A verdict from the Norwegian courts on whether Anders Breivik, the man responsible for the Utøya island massacre, is expected on August 24.
If they find him insane, they can detain him indefinitely. If they find he is simply a mass murderer, the maximum sentence is 24 years.
This raw, passionate and daring show from Australia about a man called Andrew Berwick, whose life story bears a striking resemblance to Breivik’s (he became the titular economist when the Norwegian armed forces turned him down), suggests there is not much room for doubt, despite the conflicting reports that the courts have received.
Tobias Manderson-Galvin’s script draws on everything from Breivik’s notorious 1500 page manifesto to his character on the computer game World of Warcraft to demonstrate the incremental steps that led him to the point where the Oslo bombing and subsequent shootings were simply the next logical step in his political development.
And here’s the uncomfortable, but inescapable, crux of the play, which was a controversial sensation when it opened in Melbourne at the tail end of last year. If Breivik is not insane, then his far-right ideology, fuelled by ultra-Nationalist iconography and carefully selected historical oddities such as the Teutonic Knights, is symptomatic of a growing political reality in Europe which is already showing up in parliaments and local authorities.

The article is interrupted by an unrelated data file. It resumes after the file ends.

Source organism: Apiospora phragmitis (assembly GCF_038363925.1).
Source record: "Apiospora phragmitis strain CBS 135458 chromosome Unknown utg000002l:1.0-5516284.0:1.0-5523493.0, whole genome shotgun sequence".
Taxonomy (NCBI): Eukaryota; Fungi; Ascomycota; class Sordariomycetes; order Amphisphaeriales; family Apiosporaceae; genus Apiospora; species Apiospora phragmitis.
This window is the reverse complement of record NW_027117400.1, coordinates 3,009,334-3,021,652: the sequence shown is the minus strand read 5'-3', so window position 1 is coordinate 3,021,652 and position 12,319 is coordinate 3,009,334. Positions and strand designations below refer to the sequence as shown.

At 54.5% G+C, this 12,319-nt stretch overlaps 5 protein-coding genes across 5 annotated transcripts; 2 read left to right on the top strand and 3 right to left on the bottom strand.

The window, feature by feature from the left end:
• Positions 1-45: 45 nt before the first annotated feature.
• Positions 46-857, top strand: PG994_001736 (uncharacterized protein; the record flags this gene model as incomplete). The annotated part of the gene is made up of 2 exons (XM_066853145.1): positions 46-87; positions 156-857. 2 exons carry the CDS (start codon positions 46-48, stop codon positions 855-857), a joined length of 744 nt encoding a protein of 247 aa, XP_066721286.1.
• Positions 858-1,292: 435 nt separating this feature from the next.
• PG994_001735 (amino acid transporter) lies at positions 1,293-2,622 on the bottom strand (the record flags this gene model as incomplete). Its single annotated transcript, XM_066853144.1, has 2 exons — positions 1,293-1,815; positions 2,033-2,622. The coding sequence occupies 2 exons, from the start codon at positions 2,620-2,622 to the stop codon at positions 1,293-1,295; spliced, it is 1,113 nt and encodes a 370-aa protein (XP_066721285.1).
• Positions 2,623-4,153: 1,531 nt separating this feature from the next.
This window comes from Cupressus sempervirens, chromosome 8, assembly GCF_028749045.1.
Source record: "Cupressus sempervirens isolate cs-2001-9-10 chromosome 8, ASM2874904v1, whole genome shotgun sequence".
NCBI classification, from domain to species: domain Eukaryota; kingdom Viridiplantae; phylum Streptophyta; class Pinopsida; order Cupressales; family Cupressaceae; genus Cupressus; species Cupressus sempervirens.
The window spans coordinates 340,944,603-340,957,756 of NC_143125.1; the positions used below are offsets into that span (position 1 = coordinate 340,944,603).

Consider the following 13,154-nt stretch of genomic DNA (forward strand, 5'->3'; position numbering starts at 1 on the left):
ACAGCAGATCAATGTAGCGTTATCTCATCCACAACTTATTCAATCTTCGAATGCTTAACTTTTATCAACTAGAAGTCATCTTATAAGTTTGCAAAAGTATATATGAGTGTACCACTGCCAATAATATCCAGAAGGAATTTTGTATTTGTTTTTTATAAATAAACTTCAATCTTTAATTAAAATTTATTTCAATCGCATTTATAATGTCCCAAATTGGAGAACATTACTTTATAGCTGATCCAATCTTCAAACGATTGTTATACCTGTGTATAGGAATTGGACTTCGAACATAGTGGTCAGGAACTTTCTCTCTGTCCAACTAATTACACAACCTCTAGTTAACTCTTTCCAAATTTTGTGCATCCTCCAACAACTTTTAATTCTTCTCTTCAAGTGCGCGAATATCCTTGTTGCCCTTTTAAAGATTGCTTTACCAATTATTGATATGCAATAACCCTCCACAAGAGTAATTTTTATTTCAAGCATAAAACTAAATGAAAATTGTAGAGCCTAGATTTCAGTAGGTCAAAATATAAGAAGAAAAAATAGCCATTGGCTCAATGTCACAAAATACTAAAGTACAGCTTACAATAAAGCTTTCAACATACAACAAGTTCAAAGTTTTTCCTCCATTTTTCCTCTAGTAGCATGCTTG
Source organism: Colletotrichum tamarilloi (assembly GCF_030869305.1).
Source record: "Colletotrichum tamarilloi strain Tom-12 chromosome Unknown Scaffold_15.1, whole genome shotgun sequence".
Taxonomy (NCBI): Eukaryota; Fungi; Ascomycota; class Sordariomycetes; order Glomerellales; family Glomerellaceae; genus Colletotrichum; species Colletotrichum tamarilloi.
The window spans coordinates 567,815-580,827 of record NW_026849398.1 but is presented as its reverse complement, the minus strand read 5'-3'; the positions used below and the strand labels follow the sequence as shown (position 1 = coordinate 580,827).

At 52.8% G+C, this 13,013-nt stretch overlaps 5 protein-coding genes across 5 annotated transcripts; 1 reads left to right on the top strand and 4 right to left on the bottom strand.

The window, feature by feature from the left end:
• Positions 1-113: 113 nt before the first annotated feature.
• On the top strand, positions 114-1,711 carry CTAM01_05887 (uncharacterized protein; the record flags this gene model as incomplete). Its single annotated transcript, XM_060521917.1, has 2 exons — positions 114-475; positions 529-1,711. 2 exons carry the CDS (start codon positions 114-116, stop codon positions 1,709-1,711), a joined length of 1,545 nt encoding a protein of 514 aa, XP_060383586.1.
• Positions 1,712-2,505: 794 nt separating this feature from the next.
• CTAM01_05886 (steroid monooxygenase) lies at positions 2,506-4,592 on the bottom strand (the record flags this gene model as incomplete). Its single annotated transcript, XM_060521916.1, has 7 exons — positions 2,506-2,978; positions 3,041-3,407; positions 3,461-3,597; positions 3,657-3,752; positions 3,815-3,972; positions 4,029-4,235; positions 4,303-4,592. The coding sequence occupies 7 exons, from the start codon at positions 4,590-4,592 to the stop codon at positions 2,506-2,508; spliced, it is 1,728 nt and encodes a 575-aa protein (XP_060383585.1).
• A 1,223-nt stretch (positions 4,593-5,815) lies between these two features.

Van Badham’s inventive ensemble production, on slender resources in the sort of dingy basement which only the Fringe could call a venue, opens with the sort of idealised tableau that David Lynch might have produced if he had been Norwegian.
And just in case there are any lingering gender stereotypes, she has a young but suitably blionde woman play Berwick. But the rest of it is a pointed accretion of detail, at first fascinating and then increasingly chilling and disturbing.
The Economist, C Nova until Aug 27 0845 260 1234